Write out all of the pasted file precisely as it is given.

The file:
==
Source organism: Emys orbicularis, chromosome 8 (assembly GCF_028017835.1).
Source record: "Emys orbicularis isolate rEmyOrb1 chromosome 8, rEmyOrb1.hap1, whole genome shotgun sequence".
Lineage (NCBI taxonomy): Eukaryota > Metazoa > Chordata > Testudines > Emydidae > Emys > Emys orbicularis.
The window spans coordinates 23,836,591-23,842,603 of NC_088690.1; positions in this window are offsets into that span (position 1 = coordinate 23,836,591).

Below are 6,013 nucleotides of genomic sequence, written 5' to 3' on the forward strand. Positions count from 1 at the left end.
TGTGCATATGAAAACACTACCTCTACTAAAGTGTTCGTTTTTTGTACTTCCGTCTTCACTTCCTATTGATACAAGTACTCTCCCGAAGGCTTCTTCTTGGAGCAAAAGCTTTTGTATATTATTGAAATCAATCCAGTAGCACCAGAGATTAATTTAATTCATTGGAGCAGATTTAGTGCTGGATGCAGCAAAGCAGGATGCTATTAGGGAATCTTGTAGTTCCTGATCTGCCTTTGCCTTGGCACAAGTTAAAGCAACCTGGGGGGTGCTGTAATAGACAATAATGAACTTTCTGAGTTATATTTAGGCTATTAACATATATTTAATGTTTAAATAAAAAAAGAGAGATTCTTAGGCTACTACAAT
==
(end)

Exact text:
Source organism: Emys orbicularis, chromosome 8 (assembly GCF_028017835.1).
Source record: "Emys orbicularis isolate rEmyOrb1 chromosome 8, rEmyOrb1.hap1, whole genome shotgun sequence".
Lineage (NCBI taxonomy): Eukaryota > Metazoa > Chordata > Testudines > Emydidae > Emys > Emys orbicularis.
The window spans coordinates 23,836,591-23,842,603 of NC_088690.1; positions in this window are offsets into that span (position 1 = coordinate 23,836,591).

Below are 6,013 nucleotides of genomic sequence, written 5' to 3' on the forward strand. Positions count from 1 at the left end.
TGTGCATATGAAAACACTACCTCTACTAAAGTGTTCGTTTTTTGTACTTCCGTCTTCACTTCCTATTGATACAAGTACTCTCCCGAAGGCTTCTTCTTGGAGCAAAAGCTTTTGTATATTATTGAAATCAATCCAGTAGCACCAGAGATTAATTTAATTCATTGGAGCAGATTTAGTGCTGGATGCAGCAAAGCAGGATGCTATTAGGGAATCTTGTAGTTCCTGATCTGCCTTTGCCTTGGCACAAGTTAAAGCAACCTGGGGGGTGCTGTAATAGACAATAATGAACTTTCTGAGTTATATTTAGGCTATTAACATATATTTAATGTTTAAATAAAAAAAGAGAGATTCTTAGGCTACTACAAT